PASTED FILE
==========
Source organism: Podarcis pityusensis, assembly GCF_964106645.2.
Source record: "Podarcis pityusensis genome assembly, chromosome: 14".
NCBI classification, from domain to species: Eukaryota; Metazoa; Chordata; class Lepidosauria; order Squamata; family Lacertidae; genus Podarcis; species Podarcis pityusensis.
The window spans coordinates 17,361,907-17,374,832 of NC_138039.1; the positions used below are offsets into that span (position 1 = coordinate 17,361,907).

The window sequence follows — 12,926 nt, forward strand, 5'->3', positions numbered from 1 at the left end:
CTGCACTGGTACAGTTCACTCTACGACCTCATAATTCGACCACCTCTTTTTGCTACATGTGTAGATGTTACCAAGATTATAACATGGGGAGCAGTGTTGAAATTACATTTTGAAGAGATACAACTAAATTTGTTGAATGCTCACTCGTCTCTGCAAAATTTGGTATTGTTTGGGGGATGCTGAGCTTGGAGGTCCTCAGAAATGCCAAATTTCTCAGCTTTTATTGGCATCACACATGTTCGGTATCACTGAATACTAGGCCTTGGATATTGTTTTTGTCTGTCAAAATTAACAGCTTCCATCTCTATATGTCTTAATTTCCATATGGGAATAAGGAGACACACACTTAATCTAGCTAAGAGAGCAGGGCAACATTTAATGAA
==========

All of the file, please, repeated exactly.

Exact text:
Source organism: Podarcis pityusensis, assembly GCF_964106645.2.
Source record: "Podarcis pityusensis genome assembly, chromosome: 14".
NCBI classification, from domain to species: Eukaryota; Metazoa; Chordata; class Lepidosauria; order Squamata; family Lacertidae; genus Podarcis; species Podarcis pityusensis.
The window spans coordinates 17,361,907-17,374,832 of NC_138039.1; the positions used below are offsets into that span (position 1 = coordinate 17,361,907).

The window sequence follows — 12,926 nt, forward strand, 5'->3', positions numbered from 1 at the left end:
CTGCACTGGTACAGTTCACTCTACGACCTCATAATTCGACCACCTCTTTTTGCTACATGTGTAGATGTTACCAAGATTATAACATGGGGAGCAGTGTTGAAATTACATTTTGAAGAGATACAACTAAATTTGTTGAATGCTCACTCGTCTCTGCAAAATTTGGTATTGTTTGGGGGATGCTGAGCTTGGAGGTCCTCAGAAATGCCAAATTTCTCAGCTTTTATTGGCATCACACATGTTCGGTATCACTGAATACTAGGCCTTGGATATTGTTTTTGTCTGTCAAAATTAACAGCTTCCATCTCTATATGTCTTAATTTCCATATGGGAATAAGGAGACACACACTTAATCTAGCTAAGAGAGCAGGGCAACATTTAATGAA